Joe’s trek on GT OMS CS

Looks like school & work kept me pretty busy, as I haven’t had an opportunity to post an update in over a year. For context on this blog, please see my first post: My Journey to Georgia Tech’s OMSCS Program by Joe Falkson on Joe’s Trek through online education and GT OMSCS.

On December 11th I became one of the first graduates of the Georgia Tech online master’s in computer science program–my specialization was in Computational Perception and Robotics. Twenty of us graduated this month out of the ~400 members of the pilot cohort (about 250 of the original cohort remain enrolled in the program). One of the reasons why the initial graduating class was so small was that students have been averaging 1.4 courses a semester, presumably due to the combination of rigorous coursework and that most students are working full-time. The entire degree cost me a total of $7,000. As someone who graduated undergrad with 80-90k in debt, the price was key for me, and the rigor was the same as the in person program.

During the program I learned so much and completed many projects, which included:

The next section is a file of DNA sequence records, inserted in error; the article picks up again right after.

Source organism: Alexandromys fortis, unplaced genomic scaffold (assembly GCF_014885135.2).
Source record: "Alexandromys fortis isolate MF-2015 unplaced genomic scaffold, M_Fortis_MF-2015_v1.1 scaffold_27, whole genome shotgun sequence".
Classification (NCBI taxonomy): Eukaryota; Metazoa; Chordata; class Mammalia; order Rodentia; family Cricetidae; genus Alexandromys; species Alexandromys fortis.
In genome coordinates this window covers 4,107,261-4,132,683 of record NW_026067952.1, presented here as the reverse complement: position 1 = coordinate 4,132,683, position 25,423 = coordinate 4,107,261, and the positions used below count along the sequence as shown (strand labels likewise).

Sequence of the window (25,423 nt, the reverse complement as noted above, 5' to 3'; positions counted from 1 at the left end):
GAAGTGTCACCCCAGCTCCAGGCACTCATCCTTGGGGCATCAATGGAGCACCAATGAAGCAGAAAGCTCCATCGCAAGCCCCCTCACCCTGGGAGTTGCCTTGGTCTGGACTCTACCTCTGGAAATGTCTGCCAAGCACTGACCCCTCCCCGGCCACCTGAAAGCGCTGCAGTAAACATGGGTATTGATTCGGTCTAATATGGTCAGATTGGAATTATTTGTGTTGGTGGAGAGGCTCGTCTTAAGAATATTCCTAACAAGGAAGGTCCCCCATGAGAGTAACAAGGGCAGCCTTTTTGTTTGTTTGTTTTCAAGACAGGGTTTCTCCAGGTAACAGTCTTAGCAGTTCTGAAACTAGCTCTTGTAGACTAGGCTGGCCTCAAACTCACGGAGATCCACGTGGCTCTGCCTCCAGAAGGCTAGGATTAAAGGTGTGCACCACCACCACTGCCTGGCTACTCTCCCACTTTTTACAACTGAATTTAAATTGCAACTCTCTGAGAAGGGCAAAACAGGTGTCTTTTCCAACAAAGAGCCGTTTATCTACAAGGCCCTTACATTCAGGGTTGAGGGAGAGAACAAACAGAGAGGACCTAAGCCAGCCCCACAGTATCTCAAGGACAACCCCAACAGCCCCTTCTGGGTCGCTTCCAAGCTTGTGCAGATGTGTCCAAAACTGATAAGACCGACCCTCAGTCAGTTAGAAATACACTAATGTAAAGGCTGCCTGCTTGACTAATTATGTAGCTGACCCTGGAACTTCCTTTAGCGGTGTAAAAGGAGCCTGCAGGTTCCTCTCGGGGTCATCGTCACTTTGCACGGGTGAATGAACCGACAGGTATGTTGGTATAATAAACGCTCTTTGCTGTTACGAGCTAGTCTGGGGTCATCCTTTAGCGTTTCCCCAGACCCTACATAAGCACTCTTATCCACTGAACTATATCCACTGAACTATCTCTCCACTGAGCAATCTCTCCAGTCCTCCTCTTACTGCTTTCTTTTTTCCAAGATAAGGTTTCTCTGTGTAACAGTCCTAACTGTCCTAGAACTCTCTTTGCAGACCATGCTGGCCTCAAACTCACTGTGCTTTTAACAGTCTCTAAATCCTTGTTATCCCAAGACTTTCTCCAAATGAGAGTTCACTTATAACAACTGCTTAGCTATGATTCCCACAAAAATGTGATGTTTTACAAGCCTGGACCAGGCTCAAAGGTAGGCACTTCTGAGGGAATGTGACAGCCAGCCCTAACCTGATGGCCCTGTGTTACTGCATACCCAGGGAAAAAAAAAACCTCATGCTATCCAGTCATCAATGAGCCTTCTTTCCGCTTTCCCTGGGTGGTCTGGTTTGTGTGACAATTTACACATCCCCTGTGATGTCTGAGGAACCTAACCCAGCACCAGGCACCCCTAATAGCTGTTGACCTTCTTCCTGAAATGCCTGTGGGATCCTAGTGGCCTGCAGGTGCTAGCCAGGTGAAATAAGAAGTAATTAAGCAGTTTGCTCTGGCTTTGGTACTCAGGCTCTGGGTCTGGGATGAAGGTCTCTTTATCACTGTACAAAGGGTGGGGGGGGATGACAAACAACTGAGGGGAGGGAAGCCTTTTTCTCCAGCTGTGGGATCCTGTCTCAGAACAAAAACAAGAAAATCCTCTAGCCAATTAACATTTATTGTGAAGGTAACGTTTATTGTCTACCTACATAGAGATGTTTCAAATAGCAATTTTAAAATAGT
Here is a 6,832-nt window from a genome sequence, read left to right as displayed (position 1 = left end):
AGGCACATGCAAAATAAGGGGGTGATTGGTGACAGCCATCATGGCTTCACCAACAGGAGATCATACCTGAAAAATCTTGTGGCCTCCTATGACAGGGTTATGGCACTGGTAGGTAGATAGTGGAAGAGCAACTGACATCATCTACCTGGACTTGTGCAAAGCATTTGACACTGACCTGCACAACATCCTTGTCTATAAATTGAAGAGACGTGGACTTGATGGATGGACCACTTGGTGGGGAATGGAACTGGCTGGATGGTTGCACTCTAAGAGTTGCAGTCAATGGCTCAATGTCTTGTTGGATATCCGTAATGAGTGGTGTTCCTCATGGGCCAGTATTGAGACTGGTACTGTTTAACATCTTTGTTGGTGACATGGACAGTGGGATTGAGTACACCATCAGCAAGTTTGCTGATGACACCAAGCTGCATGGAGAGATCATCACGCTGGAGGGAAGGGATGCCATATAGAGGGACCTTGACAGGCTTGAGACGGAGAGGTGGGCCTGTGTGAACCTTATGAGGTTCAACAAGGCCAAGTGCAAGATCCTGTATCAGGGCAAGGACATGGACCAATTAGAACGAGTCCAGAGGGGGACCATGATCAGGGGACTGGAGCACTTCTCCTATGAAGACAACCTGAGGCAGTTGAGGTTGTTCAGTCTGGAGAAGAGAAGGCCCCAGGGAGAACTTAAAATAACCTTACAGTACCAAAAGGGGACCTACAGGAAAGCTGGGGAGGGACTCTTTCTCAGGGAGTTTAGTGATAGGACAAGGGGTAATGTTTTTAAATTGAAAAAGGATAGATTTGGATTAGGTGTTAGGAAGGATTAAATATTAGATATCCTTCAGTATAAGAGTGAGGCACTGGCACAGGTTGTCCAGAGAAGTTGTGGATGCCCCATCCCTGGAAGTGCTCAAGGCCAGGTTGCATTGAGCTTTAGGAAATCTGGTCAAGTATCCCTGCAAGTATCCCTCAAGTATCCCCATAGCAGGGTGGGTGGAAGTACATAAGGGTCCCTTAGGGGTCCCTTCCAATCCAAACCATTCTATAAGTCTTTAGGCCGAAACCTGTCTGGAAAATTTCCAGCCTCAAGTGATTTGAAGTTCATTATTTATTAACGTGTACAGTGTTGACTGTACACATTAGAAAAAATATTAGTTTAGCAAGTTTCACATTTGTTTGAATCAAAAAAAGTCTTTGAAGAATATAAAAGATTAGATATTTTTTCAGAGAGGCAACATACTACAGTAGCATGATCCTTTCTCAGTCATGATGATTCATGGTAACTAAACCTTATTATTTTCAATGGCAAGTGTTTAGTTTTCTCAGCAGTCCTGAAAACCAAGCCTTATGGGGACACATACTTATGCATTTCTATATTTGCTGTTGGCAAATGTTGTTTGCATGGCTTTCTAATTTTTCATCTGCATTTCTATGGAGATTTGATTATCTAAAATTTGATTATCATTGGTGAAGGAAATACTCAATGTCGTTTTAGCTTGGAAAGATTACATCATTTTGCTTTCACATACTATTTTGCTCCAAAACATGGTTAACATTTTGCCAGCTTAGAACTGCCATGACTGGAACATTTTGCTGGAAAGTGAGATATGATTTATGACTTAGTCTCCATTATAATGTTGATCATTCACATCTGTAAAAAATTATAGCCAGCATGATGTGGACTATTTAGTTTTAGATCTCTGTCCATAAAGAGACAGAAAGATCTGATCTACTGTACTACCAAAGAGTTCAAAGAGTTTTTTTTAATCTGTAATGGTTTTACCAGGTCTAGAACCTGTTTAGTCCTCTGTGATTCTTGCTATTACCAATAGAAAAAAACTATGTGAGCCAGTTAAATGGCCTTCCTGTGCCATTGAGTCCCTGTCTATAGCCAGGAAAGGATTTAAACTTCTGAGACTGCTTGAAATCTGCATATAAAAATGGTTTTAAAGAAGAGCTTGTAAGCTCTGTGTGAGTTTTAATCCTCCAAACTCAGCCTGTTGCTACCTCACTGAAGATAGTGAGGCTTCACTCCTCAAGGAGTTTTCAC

• Implementing Machine Learning and Computer Vision algorithms from scratch
  • Reproducing (or attempting to) reinforcement learning research from publications decades old
  • Constructing an AI which solves Raven’s Progressive Matrices .
  • Developed machine learning based trading algorithms

Above is just a taste of what I was able to work on throughout the program. On average, the program took me 25-30 hours a week over a two year period to complete, but I have no regrets. I have learned so much, developed a great community of like minded peers with whom I stay in touch, and have broadened my academic horizons.

The complete list of courses I took to complete my degree were:

I would without hesitation recommend this program to anyone interested. The rigor is the same as that of the on campus program, the support network is huge (I was in quite a few helpful and supportive study groups), and the course quality of is extremely high (all courses are offered via the Udacity platform).

What’s next?

I look forward to using my newfound free time to get back into running, read, and take up several side projects leveraging the skills that I have learned from Georgia Tech. I have always considered myself a lifelong learner and don’t plan on that mindset changing anytime soon. The plethora of knowledge and learning opportunity available on the internet these days is truly amazing. If you still don’t believe me (or need more examples beyond Georgia Tech) check out this TED talk on Scott Young, who gets an MIT education for $2,000.

Finally, a huge thank you Georgia Tech for pioneering this affordable masters degree.

Wishing everyone a happy and healthy new year!

Some useful links on the program:


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